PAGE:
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Ways of viewing a non-singular linear transformation Y = AX

There are different ways of viewing a non-singular linear transformation Y = AX.

1. As a change of basis. Y = AX can be viewed as a change of basis – a change to a basis whose basis vectors correspond to the columns of matrix A. In two and three dimensional space this corresponds to a change to a different coordinate system, a rotated coordinate system (the transformation Y = AX involves no translation).

2. As a mapping of points of n-dimensional space into itself. We view the matrix A as an operator, a black box with an input and an output. You input a point and it outputs another point. In this way, matrix A maps the points of some figure in space into some other figure in space. A device for understanding how matrix A maps points is to observe what it maps its basis vectors, the elementary unit vectors E1, E2, .... , En, into. In fact, the elementary unit vectors E1, E2, .... , En will map into the column vectors of A. For example, consider the mapping

in 2-space. The elementary unit vector

maps into

and the elementary unit vector

maps into

.

We can then form an idea of what it would map something like a rectangle into. If it maps E1 into E1' and E2 into E2' then it will map the vector

into the vector x1 E1' + x2 E2'. See figure. Area F is mapped into area F’.

3. As a linear point transformation consisting of : 1) a change of basis to the eigenbasis of matrix A 2) a point transformation effected by a diagonal matrix in the eigenvector system 3) a change back to the original E-basis –- all represented by Y = BDB -1 X .

If the eigenvalues of A are distinct the linear transformation Y = AX can written as Y = BDB -1 X where D is a diagonal matrix whose diagonal elements consist of the eigenvalues of A and B is a matrix whose columns consist of the corresponding normalized eigenvectors of A. This representation of matrix A as equivalent to the product BDB -1 implies a three step sequence:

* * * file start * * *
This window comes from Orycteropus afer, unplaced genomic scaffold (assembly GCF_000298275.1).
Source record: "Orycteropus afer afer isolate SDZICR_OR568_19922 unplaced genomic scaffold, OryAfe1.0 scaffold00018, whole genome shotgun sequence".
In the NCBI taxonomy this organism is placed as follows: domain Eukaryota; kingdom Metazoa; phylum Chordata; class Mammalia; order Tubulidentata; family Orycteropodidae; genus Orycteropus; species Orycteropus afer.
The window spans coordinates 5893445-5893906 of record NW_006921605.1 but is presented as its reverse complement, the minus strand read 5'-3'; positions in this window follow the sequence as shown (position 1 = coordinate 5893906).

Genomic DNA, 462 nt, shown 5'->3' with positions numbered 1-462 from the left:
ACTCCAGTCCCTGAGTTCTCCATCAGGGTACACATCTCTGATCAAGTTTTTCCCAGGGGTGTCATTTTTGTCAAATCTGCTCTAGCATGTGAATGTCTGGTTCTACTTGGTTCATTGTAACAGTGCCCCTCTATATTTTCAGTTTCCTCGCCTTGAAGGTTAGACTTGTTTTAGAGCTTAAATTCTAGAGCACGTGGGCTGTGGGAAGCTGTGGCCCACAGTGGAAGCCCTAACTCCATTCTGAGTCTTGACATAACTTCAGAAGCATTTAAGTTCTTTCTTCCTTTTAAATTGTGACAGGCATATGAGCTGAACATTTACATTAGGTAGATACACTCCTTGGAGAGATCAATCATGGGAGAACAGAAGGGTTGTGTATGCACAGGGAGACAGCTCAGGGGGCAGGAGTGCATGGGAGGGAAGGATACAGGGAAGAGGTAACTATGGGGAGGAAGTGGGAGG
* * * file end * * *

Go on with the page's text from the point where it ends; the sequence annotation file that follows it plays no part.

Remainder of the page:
(1) A change of basis from the usual coordinate system (E-basis) to the Eigenvector Coordinate System (the canonical coordinate system where the actual point transformation is performed – and called the eigenbasis of A, a basis consisting of the eigenvectors of A).

(2) A linear point transformation effected by the diagonal matrix D in the Eigenvector Coordinate System. The effect of this transformation is simply stretching (or compressing) effects directed in the directions of the different coordinate system axes with magnitudes given by the eigenvalues.

(3) A change back to to the original E-basis.

4. As a linear point transformation consisting of : 1) a rotation in an orthonormal basis 2) a linear point transformation effected by a diagonal matrix consisting of stretching / compression in mutually orthogonal directions 3) another rotation in an orthonormal basis.

Let Y = AX be a non-singular linear transformation. Let λ1, λ2, .... , λn be the n eigenvectors of the matrix (AAT) -1 and B be a matrix whose columns consist of the corresponding normalized eigenvectors of (AAT) -1 . Let

.

Let

and

C = A -1B D

Then A can be factored as:

A = BDCT

Matrices B and CT are both orthonormal matrices effecting “rotations” in n-dimensional space and matrix D effects stretching / compression in mutually orthogonal directions in n-space.